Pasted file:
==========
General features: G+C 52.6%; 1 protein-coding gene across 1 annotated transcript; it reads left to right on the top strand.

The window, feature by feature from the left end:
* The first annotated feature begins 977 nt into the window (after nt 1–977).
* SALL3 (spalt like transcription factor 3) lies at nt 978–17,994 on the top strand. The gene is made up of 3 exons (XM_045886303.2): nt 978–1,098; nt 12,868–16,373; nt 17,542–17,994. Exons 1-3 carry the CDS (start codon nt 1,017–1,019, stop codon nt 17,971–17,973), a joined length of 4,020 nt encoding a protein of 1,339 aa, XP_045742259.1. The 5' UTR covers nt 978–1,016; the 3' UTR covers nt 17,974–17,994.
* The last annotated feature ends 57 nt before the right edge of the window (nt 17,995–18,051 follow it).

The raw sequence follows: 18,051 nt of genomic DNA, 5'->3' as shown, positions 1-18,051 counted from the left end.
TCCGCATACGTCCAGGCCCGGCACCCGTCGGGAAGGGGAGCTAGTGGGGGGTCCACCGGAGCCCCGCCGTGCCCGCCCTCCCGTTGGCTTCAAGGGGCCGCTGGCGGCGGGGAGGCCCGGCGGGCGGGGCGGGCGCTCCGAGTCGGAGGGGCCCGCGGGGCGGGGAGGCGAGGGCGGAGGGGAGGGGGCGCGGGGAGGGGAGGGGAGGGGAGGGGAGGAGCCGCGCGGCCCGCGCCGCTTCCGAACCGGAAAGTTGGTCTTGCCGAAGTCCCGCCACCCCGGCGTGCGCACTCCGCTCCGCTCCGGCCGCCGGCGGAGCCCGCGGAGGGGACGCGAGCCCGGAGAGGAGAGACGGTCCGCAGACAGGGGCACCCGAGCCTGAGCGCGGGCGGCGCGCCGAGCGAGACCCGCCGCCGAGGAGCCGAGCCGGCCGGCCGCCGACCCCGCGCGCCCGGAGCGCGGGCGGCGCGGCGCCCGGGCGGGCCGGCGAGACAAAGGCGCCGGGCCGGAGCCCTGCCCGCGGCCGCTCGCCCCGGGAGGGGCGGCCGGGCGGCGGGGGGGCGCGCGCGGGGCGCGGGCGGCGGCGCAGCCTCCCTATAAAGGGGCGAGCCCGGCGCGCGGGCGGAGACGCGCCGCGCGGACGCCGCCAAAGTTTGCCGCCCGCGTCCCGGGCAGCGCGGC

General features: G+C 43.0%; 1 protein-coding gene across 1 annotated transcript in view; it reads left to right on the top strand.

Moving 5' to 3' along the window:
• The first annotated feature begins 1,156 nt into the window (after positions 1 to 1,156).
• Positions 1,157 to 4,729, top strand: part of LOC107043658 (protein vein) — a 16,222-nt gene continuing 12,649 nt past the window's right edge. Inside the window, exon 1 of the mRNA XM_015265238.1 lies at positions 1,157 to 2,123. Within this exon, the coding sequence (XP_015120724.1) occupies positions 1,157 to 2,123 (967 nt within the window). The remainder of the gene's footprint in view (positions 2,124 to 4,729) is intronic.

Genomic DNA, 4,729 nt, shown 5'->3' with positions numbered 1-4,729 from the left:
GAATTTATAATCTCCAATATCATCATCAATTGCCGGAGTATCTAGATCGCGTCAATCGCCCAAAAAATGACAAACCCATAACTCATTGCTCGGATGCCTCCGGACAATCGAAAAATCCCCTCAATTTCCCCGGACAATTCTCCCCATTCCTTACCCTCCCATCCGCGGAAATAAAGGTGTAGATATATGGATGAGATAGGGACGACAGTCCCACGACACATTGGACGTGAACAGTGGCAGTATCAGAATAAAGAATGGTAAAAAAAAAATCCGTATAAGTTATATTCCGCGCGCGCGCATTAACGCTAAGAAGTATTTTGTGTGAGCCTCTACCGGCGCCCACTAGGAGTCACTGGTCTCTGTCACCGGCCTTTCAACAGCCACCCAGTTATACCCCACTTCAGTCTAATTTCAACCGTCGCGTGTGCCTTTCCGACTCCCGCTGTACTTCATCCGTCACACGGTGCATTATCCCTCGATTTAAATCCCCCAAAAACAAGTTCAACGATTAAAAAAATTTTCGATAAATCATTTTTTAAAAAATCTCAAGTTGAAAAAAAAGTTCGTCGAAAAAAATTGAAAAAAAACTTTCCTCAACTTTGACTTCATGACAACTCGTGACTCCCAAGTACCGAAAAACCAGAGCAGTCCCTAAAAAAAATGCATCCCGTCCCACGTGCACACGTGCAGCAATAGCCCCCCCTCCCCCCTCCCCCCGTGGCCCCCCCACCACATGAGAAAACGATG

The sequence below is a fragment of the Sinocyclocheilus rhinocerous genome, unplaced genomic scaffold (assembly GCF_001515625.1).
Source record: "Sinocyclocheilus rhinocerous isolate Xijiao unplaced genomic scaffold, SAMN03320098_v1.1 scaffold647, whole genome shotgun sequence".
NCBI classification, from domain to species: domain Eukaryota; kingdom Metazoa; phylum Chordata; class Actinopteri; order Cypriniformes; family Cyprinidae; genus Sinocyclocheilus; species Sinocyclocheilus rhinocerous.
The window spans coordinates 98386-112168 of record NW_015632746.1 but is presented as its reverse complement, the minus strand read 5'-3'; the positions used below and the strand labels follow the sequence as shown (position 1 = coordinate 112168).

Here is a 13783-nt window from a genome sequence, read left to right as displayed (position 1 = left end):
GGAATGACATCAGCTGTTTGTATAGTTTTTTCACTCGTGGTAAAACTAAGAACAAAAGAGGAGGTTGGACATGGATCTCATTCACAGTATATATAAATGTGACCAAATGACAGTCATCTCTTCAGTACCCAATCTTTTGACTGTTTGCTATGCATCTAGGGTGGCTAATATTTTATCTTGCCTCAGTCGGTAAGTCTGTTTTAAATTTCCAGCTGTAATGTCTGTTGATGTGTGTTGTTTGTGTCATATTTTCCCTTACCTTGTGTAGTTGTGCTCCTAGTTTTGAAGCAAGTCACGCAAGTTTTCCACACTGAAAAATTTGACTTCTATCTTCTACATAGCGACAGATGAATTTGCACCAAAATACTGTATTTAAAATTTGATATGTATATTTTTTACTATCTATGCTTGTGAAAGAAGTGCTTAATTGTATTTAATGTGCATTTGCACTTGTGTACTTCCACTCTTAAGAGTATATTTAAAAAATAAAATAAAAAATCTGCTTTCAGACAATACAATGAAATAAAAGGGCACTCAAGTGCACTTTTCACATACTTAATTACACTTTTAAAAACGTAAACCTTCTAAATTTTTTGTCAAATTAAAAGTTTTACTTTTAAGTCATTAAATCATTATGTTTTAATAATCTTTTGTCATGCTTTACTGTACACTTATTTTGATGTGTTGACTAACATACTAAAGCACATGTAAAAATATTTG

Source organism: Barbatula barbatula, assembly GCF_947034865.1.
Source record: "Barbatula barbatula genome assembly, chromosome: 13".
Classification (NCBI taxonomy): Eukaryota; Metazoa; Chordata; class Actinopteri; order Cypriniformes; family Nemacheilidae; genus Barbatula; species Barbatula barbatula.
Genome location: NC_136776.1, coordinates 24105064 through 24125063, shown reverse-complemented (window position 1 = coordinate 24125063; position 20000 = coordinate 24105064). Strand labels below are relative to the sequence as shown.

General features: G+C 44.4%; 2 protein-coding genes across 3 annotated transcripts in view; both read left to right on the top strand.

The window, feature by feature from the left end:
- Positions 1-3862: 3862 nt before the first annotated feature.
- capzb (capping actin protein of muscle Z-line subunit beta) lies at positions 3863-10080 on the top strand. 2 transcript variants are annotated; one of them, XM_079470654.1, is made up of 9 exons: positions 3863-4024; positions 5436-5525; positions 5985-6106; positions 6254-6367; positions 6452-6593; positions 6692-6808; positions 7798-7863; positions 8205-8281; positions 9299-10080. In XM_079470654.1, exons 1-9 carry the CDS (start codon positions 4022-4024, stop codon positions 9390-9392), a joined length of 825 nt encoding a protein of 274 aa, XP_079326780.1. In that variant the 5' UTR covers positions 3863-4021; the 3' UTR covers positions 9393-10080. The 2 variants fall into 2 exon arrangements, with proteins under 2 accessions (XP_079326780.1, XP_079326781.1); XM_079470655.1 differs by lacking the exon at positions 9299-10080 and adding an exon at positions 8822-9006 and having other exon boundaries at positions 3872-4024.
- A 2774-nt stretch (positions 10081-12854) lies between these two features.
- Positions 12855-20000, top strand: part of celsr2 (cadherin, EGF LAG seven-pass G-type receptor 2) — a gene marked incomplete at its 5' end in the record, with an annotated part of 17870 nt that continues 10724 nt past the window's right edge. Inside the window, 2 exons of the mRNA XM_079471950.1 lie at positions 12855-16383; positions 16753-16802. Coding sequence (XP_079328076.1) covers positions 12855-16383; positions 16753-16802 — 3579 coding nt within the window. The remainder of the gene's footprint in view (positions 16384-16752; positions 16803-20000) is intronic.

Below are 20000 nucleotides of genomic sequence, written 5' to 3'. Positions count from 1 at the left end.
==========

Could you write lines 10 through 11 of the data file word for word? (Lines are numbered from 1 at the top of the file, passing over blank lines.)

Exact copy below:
• The first annotated feature begins 1,156 nt into the window (after positions 1 to 1,156).
• Positions 1,157 to 4,729, top strand: part of LOC107043658 (protein vein) — a 16,222-nt gene continuing 12,649 nt past the window's right edge. Inside the window, exon 1 of the mRNA XM_015265238.1 lies at positions 1,157 to 2,123. Within this exon, the coding sequence (XP_015120724.1) occupies positions 1,157 to 2,123 (967 nt within the window). The remainder of the gene's footprint in view (positions 2,124 to 4,729) is intronic.